HARLINGEN — A tropical disturbance roiling the waters of the Caribbean is expected to strengthen and make a beeline toward northern Mexico and potentially the Rio Grande Valley.
Tropical Disturbance Grace was sitting south of the island of Hispaniola on Monday, churning westward at 16 mph.
The storm is expected to strengthen and be named Tropical Storm Grace on Tuesday, although computer models at this time do not indicate it will pack enough punch to become a hurricane by the time it makes landfall this weekend.
“It looks like the track is going to remain very westerly through its history which will probably bring it into Mexico well to your south,” Dave Bowers, a senior meteorologist with AccuWeather, said Monday.
“Our window of movement here would still allow the possibility for it to be as far north as the Valley, but you’re right on the northern edge of what we could possibly see at this point,” he added.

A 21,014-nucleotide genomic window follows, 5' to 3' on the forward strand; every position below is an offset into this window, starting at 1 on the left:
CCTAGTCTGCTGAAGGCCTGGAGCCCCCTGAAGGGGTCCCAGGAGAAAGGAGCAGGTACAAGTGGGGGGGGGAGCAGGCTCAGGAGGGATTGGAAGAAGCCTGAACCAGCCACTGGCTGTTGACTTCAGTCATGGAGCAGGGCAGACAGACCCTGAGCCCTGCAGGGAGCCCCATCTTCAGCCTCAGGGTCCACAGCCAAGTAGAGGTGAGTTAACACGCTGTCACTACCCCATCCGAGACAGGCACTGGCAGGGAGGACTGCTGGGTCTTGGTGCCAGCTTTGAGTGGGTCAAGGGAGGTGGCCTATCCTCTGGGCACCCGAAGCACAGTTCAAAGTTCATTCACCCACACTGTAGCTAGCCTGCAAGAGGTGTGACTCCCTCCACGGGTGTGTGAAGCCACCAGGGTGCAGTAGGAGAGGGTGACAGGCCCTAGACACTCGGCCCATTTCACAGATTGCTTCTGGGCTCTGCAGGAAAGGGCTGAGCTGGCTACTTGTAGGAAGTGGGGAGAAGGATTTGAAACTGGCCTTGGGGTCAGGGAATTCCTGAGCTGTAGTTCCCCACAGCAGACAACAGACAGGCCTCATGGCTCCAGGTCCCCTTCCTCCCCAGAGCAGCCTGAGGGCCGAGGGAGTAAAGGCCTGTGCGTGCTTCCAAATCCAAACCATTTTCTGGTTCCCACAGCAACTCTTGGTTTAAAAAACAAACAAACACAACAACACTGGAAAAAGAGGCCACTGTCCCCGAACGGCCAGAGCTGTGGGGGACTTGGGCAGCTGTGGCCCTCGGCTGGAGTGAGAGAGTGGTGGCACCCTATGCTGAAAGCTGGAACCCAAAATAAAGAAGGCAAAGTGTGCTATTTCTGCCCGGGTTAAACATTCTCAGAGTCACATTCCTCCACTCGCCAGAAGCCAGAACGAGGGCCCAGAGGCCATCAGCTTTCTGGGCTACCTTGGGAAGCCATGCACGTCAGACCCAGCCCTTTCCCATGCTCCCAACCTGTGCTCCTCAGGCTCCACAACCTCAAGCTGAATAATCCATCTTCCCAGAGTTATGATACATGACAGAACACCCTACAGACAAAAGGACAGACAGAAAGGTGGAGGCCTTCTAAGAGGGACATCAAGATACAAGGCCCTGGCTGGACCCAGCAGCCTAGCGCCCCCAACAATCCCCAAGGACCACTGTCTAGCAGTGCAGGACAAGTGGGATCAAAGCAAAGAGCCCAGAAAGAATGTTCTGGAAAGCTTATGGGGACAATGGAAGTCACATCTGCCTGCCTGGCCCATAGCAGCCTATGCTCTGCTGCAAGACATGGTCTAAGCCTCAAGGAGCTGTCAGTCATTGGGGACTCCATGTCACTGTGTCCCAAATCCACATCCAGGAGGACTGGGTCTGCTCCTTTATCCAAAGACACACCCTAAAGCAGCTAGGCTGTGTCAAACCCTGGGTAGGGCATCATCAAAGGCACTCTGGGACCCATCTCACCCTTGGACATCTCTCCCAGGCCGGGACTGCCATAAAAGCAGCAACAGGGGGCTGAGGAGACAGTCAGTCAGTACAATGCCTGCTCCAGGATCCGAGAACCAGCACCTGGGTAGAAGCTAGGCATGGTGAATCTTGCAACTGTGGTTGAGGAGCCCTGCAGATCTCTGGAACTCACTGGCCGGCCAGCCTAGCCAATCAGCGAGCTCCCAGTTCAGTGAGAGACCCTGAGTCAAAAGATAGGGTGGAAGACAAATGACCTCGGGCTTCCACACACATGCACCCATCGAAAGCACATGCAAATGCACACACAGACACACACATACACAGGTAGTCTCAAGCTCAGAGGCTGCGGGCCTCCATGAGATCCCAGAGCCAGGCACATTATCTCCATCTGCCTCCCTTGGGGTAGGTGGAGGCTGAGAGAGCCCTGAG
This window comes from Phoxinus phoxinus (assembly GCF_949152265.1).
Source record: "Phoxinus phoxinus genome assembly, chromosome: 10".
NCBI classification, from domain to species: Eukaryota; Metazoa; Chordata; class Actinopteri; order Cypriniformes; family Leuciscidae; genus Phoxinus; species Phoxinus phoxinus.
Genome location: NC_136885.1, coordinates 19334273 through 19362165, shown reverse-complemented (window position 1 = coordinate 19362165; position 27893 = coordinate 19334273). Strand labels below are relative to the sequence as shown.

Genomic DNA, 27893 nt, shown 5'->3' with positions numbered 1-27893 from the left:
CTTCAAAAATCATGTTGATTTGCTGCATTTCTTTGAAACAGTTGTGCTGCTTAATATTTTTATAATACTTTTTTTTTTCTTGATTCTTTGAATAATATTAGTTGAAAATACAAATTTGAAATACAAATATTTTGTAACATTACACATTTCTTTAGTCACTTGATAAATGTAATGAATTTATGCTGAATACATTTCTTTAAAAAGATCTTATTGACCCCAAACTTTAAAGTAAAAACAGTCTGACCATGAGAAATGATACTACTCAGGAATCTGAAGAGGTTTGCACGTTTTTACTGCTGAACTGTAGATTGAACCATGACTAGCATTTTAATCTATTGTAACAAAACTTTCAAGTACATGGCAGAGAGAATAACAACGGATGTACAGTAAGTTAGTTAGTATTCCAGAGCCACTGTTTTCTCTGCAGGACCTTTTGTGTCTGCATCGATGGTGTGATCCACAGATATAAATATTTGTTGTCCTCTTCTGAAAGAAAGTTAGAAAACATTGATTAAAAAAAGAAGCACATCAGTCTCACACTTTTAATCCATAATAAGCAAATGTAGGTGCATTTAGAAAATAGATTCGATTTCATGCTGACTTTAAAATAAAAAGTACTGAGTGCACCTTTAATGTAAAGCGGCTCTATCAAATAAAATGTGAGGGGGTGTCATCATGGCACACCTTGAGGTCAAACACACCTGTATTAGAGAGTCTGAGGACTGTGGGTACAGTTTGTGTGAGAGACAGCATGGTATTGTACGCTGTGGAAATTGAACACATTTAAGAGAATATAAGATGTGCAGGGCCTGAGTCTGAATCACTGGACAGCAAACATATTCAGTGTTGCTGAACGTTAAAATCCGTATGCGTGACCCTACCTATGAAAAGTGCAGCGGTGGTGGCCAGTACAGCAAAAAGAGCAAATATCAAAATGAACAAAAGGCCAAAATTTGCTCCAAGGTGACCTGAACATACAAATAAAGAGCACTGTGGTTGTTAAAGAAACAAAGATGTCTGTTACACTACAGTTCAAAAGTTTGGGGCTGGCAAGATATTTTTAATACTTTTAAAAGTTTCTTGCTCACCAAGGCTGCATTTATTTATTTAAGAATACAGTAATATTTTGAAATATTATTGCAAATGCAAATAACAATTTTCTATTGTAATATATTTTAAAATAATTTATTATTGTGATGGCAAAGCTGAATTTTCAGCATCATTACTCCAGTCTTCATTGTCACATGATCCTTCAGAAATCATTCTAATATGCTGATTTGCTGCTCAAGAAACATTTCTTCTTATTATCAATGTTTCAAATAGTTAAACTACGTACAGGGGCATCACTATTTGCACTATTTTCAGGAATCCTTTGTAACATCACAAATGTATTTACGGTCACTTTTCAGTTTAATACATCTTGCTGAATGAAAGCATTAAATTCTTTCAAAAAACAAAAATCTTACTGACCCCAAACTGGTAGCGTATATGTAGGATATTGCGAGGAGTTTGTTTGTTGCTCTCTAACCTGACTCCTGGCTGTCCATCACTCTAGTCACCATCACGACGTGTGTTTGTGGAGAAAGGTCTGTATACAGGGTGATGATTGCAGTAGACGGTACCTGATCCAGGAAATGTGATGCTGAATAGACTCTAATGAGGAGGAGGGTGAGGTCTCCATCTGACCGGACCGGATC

The computer modeling for Grace is pretty consistent that it will lurch across the Caribbean on a westerly track, strike a glancing blow to the Yucatan Peninsula, then cross the Gulf of Mexico before making landfall Saturday somewhere to the north of Tampico, Mexico.
At this time, there’s no indication Grace will ramp up to hurricane status at any point during its trek across the sea.
“It has a lot of warmer water to cross once it gets into the Gulf of Mexico,” Bowers said. “But it’s also going to be encountering some moderate shear which is why they don’t strengthen it to a hurricane.
“But we’ve still got days to go here, and if that shear relaxes a little bit, it could ramp up,” he added. “But right now that seems less than 50-50.”
Possible threats to the Valley:
- Elevated risk of rip currents throughout the weekend
- Elevated swells across the Gulf waters starting Friday
- Minor coastal run-up starting Friday and continuing into the weekend
- Rain Bands from Grace possibly producing locally heavy rainfall starting Friday and continuing into the weekend